SUSE Studio: The lazy way to set up new system installs

For the lazy developer, SUSE Studio takes most of the work out of a system install setup.

I have talked briefly, in past articles, of my laziness. This isn't mere hubris (or the lazy-man's version of hubris...which I could take two seconds to look up in the thesaurus... but... think of all those letters I'd have to type...). I truly am a lazy person. It, in large part, defines who I am as a man.

This laziness applies to my computing as well. Specifically: setting up new system installs.

And, with what I do for a living, I tend to need to blow away, and re-install, one PC or another pretty doggone often. A new clean build/test environment needs to be set up; I hosed my desktop PC by installing a bunch of tools I'll never need; demo machines need to be goes on and on.

So, of course, I need a way to make that process as fast and painless as possible. Because of the lazy thing I was talking about before.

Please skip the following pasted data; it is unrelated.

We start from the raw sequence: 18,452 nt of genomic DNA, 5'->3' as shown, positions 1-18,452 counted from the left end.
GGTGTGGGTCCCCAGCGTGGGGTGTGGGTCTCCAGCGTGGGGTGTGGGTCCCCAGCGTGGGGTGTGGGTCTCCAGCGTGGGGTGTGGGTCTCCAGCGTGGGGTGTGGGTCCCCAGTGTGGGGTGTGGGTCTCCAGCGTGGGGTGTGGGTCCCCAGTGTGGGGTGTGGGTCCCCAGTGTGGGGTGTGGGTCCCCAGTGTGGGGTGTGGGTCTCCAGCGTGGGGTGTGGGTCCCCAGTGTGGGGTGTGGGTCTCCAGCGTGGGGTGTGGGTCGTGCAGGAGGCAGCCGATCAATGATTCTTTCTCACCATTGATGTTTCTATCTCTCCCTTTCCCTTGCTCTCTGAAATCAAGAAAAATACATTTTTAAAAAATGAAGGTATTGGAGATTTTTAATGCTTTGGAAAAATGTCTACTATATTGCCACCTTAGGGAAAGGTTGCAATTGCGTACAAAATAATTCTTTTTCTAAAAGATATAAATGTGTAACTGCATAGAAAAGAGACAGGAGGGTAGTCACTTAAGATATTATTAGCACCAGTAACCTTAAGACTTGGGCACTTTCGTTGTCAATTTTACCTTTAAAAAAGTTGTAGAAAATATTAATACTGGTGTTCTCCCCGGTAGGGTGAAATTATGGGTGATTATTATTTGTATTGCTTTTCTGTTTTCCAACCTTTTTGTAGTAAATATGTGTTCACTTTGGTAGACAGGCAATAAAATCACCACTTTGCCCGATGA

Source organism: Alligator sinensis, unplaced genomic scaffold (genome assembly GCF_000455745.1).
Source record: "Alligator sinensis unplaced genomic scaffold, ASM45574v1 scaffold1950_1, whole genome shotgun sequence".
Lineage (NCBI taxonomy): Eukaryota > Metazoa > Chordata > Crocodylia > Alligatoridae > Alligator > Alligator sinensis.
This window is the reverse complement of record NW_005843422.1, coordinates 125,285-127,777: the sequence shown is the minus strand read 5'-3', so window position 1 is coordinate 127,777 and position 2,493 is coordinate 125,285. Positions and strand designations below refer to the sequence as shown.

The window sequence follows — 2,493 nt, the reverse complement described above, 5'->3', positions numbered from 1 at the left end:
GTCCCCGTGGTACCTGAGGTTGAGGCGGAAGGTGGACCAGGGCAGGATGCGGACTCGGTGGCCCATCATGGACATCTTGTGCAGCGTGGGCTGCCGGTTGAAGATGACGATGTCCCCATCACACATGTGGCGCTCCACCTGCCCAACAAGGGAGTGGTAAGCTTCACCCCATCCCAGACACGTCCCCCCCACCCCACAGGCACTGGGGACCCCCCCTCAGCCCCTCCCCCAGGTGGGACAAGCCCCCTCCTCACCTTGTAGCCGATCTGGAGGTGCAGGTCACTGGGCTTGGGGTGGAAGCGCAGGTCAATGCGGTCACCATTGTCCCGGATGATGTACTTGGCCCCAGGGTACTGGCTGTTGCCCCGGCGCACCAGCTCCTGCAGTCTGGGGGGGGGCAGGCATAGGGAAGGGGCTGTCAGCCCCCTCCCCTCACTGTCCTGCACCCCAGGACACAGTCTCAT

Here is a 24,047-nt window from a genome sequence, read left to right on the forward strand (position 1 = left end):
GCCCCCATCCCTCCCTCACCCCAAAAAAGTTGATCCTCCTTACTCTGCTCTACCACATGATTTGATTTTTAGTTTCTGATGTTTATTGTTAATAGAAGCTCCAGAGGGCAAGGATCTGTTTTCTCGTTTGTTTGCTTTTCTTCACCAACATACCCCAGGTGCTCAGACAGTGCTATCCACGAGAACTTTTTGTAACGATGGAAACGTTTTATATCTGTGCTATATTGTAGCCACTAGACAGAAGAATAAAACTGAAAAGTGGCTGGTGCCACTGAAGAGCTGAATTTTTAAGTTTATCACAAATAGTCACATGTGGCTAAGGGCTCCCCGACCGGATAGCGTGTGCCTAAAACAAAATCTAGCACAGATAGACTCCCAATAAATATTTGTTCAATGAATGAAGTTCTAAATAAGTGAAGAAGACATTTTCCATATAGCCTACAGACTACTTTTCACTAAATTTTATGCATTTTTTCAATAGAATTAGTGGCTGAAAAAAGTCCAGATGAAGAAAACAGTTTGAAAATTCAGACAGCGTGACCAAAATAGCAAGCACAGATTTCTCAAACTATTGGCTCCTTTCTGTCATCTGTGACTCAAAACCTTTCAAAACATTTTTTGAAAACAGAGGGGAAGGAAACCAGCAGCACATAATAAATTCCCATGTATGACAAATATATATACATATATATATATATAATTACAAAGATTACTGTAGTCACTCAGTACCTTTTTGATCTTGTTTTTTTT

What would be ideal is to have some sort of webpage where I could check boxes next to what sort of OS and applications I want, add in any settings I like (wallpaper, software repositories, accounts, etc.), and then click to download a ready-to-use CD or VirtualBox image.

Oh! What would be even cooler than that is if it could remember what I had set up previously...then, whenever I go back to that page, I can grab a new CD image (aka "an appliance"), custom built with the latest and greatest versions of everything I had selected. That way, I would never have to update the images I use to restore my systems manually.

That would be taking laziness to 11.

Wham-o! SUSE Studio.

Seriously. SUSE Studio does all of that (using openSUSE or SUSE Linux Enterprise as a base platform that can be tweaked to your heart’s content). It's borderline incredible.

Do you run a company's IT and need a consistent, always-up-to-date platform that can be tailored to your business’s needs? Or perhaps you're just lazy, like me. Either way, the time saving with this tool is off the charts.

To encourage people like me to be even lazier, they provide a free gallery of appliances that have been created (and shared) by others, many of which you can clone as a starting point for your own system.

Honestly, the usefulness of SUSE Studio would make me consider migrating from another system (such as Ubuntu, Windows, etc.). It’s definitely worth taking a look, especially considering the fact that it's free.

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